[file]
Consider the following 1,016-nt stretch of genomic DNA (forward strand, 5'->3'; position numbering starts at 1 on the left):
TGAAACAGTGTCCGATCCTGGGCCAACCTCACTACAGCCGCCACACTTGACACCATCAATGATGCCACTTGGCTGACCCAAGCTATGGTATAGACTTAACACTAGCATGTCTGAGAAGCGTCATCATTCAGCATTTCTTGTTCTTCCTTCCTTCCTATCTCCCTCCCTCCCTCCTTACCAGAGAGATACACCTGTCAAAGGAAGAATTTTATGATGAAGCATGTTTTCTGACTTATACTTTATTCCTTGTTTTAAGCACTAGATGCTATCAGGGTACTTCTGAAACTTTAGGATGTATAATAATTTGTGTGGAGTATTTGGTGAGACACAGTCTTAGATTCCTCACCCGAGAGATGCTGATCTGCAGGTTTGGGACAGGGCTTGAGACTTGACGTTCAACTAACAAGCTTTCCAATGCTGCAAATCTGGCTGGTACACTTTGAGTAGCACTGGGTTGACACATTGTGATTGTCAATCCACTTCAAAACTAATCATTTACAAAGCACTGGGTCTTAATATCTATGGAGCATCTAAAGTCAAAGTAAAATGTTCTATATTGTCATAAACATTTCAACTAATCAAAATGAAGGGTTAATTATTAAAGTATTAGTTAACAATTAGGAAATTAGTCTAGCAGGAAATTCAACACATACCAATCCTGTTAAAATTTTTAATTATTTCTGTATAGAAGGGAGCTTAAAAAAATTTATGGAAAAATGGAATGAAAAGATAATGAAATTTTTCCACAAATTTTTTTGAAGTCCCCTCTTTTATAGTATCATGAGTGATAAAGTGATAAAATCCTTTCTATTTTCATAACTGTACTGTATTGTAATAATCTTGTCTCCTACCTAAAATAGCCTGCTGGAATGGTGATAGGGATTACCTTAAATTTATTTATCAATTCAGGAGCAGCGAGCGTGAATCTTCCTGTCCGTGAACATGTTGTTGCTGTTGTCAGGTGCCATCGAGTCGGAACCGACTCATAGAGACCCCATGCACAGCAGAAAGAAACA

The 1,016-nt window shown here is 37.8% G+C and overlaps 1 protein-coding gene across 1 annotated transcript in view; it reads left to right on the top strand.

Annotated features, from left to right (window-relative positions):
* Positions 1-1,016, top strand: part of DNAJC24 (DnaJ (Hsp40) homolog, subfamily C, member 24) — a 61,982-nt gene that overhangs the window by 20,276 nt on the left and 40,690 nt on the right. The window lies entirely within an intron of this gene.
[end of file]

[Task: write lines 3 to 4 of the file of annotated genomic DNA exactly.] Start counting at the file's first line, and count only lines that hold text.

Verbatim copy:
The 1,016-nt window shown here is 37.8% G+C and overlaps 1 protein-coding gene across 1 annotated transcript in view; it reads left to right on the top strand.

Annotated features, from left to right (window-relative positions):